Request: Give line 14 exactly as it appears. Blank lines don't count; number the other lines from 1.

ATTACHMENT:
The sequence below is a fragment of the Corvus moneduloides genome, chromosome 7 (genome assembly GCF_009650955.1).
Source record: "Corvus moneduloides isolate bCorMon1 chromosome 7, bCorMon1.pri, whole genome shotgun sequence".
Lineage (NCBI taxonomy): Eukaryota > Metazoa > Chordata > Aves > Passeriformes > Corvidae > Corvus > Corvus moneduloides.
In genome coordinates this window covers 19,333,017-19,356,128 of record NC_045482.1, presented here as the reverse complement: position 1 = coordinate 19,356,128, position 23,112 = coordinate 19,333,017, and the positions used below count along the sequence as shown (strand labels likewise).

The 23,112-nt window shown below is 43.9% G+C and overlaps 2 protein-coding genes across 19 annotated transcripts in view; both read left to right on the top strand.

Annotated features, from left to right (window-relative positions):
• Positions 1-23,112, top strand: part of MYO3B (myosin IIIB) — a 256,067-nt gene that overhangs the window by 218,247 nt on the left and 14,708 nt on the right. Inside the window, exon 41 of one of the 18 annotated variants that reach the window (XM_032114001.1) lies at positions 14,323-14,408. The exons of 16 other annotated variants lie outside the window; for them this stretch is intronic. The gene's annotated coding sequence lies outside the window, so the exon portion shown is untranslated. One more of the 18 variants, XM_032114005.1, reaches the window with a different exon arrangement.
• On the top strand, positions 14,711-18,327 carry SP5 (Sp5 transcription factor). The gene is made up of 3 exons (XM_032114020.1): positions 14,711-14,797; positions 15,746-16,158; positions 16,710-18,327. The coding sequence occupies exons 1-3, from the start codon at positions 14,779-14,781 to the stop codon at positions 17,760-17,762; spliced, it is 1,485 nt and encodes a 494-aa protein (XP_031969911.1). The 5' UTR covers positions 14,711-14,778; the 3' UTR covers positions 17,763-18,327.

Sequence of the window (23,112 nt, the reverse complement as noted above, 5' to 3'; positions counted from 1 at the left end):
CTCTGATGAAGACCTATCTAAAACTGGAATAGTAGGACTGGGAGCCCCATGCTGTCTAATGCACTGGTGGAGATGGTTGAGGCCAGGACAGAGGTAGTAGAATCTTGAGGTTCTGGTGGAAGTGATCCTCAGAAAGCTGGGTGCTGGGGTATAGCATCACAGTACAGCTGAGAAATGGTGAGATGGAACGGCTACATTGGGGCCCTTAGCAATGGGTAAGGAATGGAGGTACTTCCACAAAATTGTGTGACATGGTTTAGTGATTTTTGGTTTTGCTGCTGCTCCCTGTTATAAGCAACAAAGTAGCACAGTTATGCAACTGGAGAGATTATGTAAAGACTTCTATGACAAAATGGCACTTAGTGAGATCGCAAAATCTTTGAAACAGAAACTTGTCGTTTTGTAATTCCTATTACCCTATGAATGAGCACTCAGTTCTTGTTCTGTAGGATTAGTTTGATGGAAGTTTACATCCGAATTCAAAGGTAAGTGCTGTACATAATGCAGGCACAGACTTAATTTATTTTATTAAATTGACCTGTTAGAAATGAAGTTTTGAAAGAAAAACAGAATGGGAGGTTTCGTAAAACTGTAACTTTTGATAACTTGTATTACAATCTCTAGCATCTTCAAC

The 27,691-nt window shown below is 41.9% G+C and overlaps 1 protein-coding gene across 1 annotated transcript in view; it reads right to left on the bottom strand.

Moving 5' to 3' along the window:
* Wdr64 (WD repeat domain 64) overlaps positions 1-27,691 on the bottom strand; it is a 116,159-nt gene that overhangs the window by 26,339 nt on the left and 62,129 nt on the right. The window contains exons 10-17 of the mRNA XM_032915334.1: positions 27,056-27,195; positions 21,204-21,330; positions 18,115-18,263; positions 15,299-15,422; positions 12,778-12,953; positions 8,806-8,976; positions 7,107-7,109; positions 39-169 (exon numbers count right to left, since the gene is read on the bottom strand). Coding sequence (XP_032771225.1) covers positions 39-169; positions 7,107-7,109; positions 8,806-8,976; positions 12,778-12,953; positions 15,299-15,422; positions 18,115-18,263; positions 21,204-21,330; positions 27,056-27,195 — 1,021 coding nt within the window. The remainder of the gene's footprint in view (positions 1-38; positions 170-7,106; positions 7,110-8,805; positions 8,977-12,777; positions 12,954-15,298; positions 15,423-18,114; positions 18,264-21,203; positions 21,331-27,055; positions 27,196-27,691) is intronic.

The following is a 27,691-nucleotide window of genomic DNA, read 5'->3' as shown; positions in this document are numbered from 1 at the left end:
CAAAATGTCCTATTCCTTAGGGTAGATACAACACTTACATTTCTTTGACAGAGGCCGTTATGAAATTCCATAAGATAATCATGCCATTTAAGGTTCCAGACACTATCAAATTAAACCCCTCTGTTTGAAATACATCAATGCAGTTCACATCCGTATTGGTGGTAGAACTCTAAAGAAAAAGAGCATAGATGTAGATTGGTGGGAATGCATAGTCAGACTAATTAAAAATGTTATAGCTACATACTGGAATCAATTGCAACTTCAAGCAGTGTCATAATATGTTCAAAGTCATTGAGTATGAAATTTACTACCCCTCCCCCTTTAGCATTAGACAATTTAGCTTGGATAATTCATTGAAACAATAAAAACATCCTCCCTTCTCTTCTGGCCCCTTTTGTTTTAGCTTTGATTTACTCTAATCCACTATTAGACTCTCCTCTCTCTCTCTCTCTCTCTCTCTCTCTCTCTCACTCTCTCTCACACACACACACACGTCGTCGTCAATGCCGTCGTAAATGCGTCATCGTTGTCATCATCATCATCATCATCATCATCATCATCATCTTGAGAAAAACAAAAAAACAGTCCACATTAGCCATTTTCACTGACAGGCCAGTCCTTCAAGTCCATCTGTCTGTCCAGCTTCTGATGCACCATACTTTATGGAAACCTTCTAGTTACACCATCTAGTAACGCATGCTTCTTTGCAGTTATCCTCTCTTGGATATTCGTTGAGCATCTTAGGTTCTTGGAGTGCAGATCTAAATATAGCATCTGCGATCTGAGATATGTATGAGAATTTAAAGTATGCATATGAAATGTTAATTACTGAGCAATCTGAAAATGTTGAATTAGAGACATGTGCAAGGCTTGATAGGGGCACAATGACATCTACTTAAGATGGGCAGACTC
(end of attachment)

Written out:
The following is a 27,691-nucleotide window of genomic DNA, read 5'->3' as shown; positions in this document are numbered from 1 at the left end: